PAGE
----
A bad week for left activist paranoia

Army to gain new powers over protesters; GCSB spies on New Zealanders; new single government data hub planned... Is Aotearoa en route to Orwell's 1984?

I’ve made a lifelong habit of trying to stay out of the discourse on spying and security issues.

Since my earliest involvement in radical left activity in the late 1960s, I’ve been put off by those amongst us who seem to spend more energy on police and security issues than focusing on our collective kaupapa and actions.

Not that there isn’t a place for expert analysis.  I’ve always been grateful to people  like Barry Wilson, Nicky Hager, Murray Horton and Keith Locke – and others – for undertaking the research, keeping a close eye on what the bastards are up to and doing something about it on a regular basis.

However, I think it’s a specialty. For the majority of us to spend our precious activist time in a paranoid whirl can be personally, organisationally and politically destructive.

Although, I hasten to add, there are times when paranoia is totally justified. You only have to look at the public record in relation to the state’s actions around the Urewera raids and arrests, or the Rob Gilchrist infiltration saga, to get a glimpse of the secret and not-so-secret surveillance state in action.

Any radical left activist organisation which doesn’t take into account the potential – and actuality – of  state surveillance in various forms isn’t doing its job properly.  But on the whole, I think we just need to be aware of the possibilities, stay calm, and take appropriate action when needed.

However, developments over the past week are starting to shatter any sense of composure on my part.

First we learn that the Government is amending the Crown Minerals Bill so that the army can arrest protesters outside the 12-mile limit. Good on Sir Geoffrey Palmer and all the other individuals and groups who have already made a public stand on this one. Extending the powers of the military in relation to peaceful protest should ring alarm bells in the minds of anyone who knows their history – and who would like our country to retain our traditional democratic right to protest.

Then the Kitteridge report on the GCSB came out. Despite its founding legislation specifying that New Zealanders were not to be spied upon, it appears 56 illegal operations involving 88 citizens and residents have taken place since 2003. Adding fuel to the flames, John Key almost immediately announced his intention to introduce legislation to extend the GCSB’s powers, leading to what Gordon Campbell calls “a virtual merger of the SIS and the GCSB”.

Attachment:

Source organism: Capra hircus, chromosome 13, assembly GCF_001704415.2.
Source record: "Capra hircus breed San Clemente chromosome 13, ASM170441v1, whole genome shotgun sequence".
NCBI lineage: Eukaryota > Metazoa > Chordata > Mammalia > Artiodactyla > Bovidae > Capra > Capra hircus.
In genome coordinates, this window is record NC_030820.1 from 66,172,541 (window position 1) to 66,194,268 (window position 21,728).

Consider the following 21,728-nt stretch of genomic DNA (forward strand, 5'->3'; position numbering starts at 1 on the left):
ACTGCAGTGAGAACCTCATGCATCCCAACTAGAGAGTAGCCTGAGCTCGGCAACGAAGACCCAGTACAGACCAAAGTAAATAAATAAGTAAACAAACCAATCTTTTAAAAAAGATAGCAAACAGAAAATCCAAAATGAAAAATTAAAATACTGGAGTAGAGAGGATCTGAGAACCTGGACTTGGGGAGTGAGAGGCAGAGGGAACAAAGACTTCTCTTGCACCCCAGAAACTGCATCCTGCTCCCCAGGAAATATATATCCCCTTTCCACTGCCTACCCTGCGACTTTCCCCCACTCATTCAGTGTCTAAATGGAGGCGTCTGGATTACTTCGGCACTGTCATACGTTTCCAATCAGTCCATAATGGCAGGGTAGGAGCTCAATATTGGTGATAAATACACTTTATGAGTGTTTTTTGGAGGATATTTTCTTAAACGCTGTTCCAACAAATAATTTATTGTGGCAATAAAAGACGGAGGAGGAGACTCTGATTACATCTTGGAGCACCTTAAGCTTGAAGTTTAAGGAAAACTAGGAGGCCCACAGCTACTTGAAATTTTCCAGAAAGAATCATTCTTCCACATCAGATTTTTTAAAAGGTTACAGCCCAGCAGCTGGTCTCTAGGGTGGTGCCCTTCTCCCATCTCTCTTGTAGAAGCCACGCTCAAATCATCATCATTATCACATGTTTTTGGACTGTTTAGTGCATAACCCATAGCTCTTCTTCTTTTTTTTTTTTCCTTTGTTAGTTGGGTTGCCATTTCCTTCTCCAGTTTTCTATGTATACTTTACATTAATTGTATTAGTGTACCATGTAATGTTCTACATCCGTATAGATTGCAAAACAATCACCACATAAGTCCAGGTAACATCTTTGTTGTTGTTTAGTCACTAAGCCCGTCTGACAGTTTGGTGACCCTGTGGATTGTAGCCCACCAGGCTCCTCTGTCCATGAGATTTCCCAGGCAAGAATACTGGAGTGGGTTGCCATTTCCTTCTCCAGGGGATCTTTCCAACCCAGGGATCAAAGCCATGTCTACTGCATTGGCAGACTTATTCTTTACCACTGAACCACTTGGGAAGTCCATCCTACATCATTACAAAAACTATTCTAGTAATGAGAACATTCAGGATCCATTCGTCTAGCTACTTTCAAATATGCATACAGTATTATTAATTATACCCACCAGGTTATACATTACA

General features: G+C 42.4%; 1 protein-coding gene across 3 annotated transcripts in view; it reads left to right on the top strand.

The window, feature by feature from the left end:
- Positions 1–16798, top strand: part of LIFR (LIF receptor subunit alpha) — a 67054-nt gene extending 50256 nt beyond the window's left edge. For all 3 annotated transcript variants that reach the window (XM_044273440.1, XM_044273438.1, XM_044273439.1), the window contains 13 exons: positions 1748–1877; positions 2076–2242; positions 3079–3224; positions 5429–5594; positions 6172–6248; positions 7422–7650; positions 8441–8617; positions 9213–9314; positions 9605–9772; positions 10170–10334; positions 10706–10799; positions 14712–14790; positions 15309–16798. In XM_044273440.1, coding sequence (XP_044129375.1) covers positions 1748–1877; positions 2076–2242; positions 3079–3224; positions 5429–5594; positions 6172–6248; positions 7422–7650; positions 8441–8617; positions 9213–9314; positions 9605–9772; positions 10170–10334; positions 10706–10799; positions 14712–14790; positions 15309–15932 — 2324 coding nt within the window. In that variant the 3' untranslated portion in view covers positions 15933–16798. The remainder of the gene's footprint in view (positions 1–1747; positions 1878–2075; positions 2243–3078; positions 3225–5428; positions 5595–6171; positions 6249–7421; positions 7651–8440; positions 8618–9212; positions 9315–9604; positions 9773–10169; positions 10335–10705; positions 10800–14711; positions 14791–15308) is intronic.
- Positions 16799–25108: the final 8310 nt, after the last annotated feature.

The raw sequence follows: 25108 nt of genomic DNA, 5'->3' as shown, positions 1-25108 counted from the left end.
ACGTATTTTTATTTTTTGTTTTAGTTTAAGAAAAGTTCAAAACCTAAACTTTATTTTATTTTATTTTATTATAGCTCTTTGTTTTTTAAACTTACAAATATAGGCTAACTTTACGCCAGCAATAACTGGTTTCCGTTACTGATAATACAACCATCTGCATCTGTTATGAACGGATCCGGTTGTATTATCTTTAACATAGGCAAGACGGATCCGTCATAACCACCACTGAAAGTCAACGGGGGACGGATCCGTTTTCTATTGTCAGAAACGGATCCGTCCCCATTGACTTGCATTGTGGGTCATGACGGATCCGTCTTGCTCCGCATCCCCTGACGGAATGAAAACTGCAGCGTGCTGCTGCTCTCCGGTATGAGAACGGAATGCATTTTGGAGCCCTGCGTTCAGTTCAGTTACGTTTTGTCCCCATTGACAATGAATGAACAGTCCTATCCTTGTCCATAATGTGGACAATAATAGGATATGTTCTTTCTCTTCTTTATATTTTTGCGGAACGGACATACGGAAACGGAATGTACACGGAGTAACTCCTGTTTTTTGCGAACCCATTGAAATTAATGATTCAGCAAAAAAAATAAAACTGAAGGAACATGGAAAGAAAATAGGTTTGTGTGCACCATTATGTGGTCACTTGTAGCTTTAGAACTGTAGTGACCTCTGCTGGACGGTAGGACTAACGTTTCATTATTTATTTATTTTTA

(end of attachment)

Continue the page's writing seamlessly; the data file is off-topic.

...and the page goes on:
Then this morning what do I hear but the dulcet tones of RNZ’s 6 am news telling us all that the Government is starting work on a plan to put all information on individuals held by state agencies into ‘one big hub’.

I now have a vision of the Whanganui computer on steroids. Back in the day, there was plenty of activist paranoia when police and various other state justice agencies set up one big computer to hold all their information about us in one place.

A front line activist  from the ‘81 anti-tour mobilisation in Auckland, Neil Roberts, even laid his life on the line, dying in a one-man protest against the computer (may you rest in peace, friend).

As for the new ‘data hub’, Treasury says the data will be anonymised, and access limited to those authorised. But this is of no comfort at a number of levels. Do I really want the police, SIS – and soon the GCSB (legally) – to be able to easily and quickly gather every record on me created by government departments, DHBs or SOEs – and for, say, a local Work and Income staffer to do the same thing in reverse?

Not to mention that leaks and misuse of Government databases seem to be growing by the day. Just this morning someone else has come forward talking about more ‘significant holes’ in the Ministry of Justice website.

Put all this together and the picture is deeply scary.

Yesterday the four of us who were at the top of Mana’s list in the 2011 election put out a media statement calling on the Government to release the names of all individuals affected by the GCSB’s illegal actions, and apologise forthwith.

As I’ve said elsewhere, the fact that we don’t know who the affected individuals are simply feeds the paranoia of everyone who thinks they may be one of them.

There are times when a good dose of Manic Street Preachers doesn’t go astray – “If you tolerate this your children will be next”. 

Do we really want to be the generation which allows our rulers to cement in George Orwell’s 1984, Aotearoa-style?